Let’s Hit the Road: SBR National Parks Club – Canyon De Chelly National Monument

Located in the northeast corner of Arizona, Canyon de Chelly National Monument (NM) is one of the longest continuously inhabited areas in North America and was established in 1931 by President Herbert Hoover to preserve its long record of human history.

At nearly 84,000 acres within the Navajo Reservation, the monument is administered by the National Park Service (NPS). The Navajo Nation works directly with the park to manage the land’s resources, making it the only NPS unit of its kind that is owned and cooperatively managed in this manner. The monument is the spiritual home to the Dine (Navajo) people and physical home to about 40 families who live in the area. To the outside world, it is known as Canyon de Chelly (pronounced “d’SHAY”). To the Dine who live there, it is referred to as Tsegi (pronounced “SAY-ih”).

Nearly 5,000 years ago, the first (Archaic) residents were hunters and gatherers. Remains of their campsites and images etched or painted on canyon walls tells us their story. Later, people we call Basketmakers built storage, social, and ceremonial spaces high on the canyon ledges. They lived in small groups, hunted game, grew corn and beans, and created wall paintings.

Ancestral Puebloan people followed. They are predecessors to today’s Pueblo and Hopi tribes, and are often called Anasazi, a Navajo word for ancient ones. They built small villages and kivas, and decorated walls that can be seen in the canyon alcoves.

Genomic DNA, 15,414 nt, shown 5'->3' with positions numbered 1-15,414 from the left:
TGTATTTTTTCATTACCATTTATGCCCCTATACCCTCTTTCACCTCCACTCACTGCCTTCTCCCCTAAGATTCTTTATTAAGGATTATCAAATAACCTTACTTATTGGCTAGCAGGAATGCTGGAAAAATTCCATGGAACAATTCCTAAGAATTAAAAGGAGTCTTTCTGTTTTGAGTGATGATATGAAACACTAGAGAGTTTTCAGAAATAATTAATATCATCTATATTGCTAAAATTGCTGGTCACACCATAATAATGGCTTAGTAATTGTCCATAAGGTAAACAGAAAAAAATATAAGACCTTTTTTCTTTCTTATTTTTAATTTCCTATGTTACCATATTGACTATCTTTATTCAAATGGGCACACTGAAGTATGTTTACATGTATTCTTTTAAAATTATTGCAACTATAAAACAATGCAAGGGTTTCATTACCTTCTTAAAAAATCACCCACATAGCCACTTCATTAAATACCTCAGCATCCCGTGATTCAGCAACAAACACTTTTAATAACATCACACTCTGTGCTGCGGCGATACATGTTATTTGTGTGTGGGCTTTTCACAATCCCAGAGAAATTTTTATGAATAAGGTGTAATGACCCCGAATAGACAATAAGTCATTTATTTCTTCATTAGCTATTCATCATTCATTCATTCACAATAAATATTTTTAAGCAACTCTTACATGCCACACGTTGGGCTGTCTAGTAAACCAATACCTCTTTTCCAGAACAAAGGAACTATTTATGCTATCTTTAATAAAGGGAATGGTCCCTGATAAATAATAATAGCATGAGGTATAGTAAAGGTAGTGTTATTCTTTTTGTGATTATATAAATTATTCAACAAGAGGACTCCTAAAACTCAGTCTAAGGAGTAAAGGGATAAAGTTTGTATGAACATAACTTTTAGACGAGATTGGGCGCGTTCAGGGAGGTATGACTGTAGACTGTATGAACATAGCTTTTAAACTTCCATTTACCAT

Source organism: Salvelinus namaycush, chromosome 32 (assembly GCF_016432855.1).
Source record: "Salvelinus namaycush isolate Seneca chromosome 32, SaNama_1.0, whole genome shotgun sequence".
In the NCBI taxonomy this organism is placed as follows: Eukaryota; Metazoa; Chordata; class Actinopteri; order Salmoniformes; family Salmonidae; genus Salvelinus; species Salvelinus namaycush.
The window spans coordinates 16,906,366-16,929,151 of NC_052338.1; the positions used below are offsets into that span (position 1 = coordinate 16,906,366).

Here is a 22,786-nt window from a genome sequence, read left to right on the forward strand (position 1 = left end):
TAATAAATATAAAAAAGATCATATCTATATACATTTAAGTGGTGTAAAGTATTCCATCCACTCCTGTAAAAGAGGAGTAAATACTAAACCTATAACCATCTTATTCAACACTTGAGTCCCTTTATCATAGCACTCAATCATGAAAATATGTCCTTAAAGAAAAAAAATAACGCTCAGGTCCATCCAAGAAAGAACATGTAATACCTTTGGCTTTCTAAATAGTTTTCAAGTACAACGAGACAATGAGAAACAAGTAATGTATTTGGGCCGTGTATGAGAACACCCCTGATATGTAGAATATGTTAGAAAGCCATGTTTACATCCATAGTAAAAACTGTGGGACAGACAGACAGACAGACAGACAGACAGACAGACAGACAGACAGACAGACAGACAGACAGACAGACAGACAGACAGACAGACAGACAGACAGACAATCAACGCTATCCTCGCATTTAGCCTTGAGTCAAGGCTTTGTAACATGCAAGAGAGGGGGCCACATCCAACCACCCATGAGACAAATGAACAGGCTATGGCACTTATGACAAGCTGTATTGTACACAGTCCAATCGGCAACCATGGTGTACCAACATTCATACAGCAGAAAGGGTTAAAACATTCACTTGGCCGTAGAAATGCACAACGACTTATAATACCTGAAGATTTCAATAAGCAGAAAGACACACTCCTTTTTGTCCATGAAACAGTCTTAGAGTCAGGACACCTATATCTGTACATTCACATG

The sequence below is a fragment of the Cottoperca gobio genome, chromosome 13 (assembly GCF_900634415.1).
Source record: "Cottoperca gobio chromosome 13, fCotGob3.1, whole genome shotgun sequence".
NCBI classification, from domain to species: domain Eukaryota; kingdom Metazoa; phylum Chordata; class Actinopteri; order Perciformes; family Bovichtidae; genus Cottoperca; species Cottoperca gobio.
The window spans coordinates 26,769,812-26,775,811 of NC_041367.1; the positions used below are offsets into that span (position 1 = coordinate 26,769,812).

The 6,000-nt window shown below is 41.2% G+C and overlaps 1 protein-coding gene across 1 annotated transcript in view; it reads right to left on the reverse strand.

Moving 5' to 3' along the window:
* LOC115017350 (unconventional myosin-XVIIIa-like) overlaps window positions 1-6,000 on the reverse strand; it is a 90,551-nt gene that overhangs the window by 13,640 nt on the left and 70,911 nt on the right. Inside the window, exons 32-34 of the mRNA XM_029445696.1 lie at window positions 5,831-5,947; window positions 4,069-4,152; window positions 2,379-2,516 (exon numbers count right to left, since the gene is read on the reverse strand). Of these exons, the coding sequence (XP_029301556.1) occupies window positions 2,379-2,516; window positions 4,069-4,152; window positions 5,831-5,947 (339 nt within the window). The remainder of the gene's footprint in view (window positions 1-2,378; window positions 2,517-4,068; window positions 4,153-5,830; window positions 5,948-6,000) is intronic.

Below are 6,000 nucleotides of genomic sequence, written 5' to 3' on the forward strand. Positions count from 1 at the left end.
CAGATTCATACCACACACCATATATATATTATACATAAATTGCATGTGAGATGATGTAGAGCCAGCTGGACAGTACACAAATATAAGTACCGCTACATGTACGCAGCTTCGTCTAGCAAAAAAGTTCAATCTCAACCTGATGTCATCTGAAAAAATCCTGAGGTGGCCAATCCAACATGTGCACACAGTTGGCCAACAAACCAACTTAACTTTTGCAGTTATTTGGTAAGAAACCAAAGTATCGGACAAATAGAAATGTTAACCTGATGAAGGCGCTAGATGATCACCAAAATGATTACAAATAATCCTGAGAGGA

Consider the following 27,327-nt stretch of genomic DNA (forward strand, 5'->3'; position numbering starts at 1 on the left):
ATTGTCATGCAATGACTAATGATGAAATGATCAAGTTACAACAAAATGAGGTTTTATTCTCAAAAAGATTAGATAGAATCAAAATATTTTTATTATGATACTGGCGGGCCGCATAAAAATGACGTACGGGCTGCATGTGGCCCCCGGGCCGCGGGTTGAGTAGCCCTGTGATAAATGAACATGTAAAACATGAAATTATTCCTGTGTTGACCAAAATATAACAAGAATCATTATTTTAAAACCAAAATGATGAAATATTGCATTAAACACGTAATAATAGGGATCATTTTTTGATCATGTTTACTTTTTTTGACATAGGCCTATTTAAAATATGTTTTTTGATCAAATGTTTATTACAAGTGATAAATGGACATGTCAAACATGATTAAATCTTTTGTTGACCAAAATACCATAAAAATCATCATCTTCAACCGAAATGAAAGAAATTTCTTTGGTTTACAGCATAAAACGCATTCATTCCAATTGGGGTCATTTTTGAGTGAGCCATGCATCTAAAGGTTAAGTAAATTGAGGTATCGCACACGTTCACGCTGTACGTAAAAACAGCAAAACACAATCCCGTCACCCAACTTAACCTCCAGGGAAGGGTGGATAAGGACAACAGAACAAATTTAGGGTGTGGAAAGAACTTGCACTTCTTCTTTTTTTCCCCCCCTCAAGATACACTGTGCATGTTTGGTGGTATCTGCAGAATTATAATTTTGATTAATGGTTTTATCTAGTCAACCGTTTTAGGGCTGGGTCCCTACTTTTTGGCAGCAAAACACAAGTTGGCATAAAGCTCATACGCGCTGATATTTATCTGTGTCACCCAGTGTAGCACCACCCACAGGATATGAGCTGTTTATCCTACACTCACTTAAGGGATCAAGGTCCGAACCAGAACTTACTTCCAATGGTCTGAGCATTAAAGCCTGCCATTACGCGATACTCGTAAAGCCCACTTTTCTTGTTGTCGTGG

About 700 years ago most people moved away, but a few remained in the canyons with some tribes spending summers hunting and farming. About 1700, the Navajo arrived. They brought domesticated sheep and goats and a way of life formed from years of migration and adaptation. They built homes, learned new crafts, and added their own designs to the ancient gallery walls.

Canyon de Chelly NM is comprised of several canyons including the large Canyon del Muerto. The canyon system contains alcoves and cliff dwellings and one of the largest concentrations of pictographs and petroglyphs in North America. Views from the canyon rims reveal scenic red cliff exposures that consist of erosion-resistant sandstone that rises in spires to 1,200 feet above the ground. The best known of these spires is Spider Rock.

Canyon de Chelly NM is approximately 260 miles from SaddleBrooke Ranch (SBR). There are several ways to see the park.

Rim Drives: Free paved rim drives are opened all year that overlook the canyon. The North Rim Drive has three designated overlooks which are best for morning photos. The South Rim Drive has six overlooks which are best for afternoon photos. It is best to allow two hours for each drive.

Ranger Led Programs: Free. Check at the Welcome Center for schedule and other details.

Canyon Floor: Access to the canyon floor is restricted. Visitors are allowed to travel in the canyons only when accompanied by a park ranger or an authorized Navajo guide.

Canyon Tours: Fees required. Contact a private company for a tour into the canyon by hiking, horseback, or vehicle. No pets allowed on tours.

The SaddleBrooke Ranch (SBR) National Parks Club is open to all residents of SBR. Activities include NPS Ranger talks, bus trips to park sites, socials, and community sharing by club members of their trips and experiences in our national parks. To become a member, click on “Request Membership” in GroupWorks or send an email to [email protected].